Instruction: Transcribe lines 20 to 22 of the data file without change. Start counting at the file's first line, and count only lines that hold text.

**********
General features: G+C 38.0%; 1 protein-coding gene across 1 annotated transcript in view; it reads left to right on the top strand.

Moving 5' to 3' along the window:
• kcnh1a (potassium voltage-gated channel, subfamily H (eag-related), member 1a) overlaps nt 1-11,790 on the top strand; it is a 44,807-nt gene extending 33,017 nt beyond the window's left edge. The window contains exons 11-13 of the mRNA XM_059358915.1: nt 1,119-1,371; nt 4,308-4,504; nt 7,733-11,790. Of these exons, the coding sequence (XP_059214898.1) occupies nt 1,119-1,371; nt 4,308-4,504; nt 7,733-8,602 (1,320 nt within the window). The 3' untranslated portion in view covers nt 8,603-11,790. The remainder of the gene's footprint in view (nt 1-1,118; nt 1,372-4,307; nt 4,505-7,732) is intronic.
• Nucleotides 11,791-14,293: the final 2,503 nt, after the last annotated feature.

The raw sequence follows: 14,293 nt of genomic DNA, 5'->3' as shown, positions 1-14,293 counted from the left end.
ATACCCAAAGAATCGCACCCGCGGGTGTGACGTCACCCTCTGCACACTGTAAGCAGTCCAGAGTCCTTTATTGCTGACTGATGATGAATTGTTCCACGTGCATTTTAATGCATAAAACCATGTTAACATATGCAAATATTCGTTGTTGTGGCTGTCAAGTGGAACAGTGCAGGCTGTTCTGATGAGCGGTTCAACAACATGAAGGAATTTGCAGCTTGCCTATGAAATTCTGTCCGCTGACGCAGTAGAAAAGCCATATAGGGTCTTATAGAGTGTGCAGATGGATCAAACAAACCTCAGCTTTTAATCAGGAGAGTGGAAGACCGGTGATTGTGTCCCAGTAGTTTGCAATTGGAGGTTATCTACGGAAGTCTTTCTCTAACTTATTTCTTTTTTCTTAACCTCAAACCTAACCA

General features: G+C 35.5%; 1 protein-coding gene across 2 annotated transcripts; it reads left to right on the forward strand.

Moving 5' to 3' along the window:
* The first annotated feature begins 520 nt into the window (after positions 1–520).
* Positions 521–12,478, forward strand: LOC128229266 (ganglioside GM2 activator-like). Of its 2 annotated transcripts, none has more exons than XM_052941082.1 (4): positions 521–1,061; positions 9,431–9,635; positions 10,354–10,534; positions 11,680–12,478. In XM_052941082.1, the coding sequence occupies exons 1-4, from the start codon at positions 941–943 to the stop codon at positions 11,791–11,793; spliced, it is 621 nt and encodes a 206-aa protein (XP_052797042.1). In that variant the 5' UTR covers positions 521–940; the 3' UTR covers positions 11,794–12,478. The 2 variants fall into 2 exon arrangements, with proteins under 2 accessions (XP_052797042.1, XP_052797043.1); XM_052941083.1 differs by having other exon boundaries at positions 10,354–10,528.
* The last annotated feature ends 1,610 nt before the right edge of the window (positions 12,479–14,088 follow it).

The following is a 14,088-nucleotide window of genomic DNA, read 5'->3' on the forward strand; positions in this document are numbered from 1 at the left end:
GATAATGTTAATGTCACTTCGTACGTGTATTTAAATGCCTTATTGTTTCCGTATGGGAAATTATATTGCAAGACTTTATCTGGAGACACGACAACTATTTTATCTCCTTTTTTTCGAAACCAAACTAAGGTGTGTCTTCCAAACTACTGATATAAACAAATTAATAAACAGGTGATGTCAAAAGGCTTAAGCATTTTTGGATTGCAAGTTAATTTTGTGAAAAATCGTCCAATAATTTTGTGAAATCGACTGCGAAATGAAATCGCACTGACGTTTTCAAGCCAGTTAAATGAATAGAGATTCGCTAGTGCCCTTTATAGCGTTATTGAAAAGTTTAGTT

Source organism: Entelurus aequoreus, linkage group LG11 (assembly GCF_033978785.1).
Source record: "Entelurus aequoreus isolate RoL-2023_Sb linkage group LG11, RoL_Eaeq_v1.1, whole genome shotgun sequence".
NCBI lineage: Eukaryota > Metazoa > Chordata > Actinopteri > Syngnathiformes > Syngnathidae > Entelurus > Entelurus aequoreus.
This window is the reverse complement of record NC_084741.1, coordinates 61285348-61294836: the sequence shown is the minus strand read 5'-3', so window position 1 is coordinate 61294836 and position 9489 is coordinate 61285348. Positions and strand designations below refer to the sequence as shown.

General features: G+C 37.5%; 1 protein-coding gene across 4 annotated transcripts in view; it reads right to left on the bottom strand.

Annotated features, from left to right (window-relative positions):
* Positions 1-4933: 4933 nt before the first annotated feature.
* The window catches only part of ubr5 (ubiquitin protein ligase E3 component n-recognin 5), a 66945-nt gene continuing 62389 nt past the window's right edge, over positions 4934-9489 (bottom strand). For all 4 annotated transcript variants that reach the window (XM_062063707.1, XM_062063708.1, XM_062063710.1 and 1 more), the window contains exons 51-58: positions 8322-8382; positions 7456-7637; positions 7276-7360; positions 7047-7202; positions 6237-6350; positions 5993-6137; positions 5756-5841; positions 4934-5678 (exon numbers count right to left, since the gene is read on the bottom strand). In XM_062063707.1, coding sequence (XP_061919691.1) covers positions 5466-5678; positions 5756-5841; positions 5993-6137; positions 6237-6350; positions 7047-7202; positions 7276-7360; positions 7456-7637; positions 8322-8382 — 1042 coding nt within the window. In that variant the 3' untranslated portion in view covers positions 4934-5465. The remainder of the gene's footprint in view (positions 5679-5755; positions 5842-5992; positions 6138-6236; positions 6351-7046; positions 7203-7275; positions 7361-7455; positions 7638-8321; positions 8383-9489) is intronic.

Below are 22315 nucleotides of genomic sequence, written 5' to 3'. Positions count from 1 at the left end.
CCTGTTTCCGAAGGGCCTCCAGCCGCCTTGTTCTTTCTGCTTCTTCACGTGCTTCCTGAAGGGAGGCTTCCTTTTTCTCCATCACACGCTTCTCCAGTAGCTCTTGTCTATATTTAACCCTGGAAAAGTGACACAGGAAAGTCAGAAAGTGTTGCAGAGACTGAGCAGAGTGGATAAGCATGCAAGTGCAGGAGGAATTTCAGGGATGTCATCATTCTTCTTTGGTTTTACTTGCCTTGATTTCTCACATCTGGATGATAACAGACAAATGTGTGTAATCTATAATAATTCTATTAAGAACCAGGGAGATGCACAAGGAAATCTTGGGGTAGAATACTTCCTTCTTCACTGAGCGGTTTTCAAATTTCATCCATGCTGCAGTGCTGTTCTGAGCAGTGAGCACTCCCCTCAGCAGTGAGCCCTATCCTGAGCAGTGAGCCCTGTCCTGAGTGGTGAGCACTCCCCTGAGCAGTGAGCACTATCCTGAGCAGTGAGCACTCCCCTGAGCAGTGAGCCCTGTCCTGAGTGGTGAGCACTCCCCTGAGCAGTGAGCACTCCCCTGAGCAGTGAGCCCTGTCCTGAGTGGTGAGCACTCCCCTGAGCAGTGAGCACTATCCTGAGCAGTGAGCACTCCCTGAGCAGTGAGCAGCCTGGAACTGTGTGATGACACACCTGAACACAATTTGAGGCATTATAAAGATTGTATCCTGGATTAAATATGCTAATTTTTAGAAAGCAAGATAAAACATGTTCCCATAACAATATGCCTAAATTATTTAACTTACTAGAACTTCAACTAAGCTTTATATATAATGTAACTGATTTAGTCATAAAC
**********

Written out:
* Positions 1-4933: 4933 nt before the first annotated feature.
* The window catches only part of ubr5 (ubiquitin protein ligase E3 component n-recognin 5), a 66945-nt gene continuing 62389 nt past the window's right edge, over positions 4934-9489 (bottom strand). For all 4 annotated transcript variants that reach the window (XM_062063707.1, XM_062063708.1, XM_062063710.1 and 1 more), the window contains exons 51-58: positions 8322-8382; positions 7456-7637; positions 7276-7360; positions 7047-7202; positions 6237-6350; positions 5993-6137; positions 5756-5841; positions 4934-5678 (exon numbers count right to left, since the gene is read on the bottom strand). In XM_062063707.1, coding sequence (XP_061919691.1) covers positions 5466-5678; positions 5756-5841; positions 5993-6137; positions 6237-6350; positions 7047-7202; positions 7276-7360; positions 7456-7637; positions 8322-8382 — 1042 coding nt within the window. In that variant the 3' untranslated portion in view covers positions 4934-5465. The remainder of the gene's footprint in view (positions 5679-5755; positions 5842-5992; positions 6138-6236; positions 6351-7046; positions 7203-7275; positions 7361-7455; positions 7638-8321; positions 8383-9489) is intronic.

Below are 22315 nucleotides of genomic sequence, written 5' to 3'. Positions count from 1 at the left end.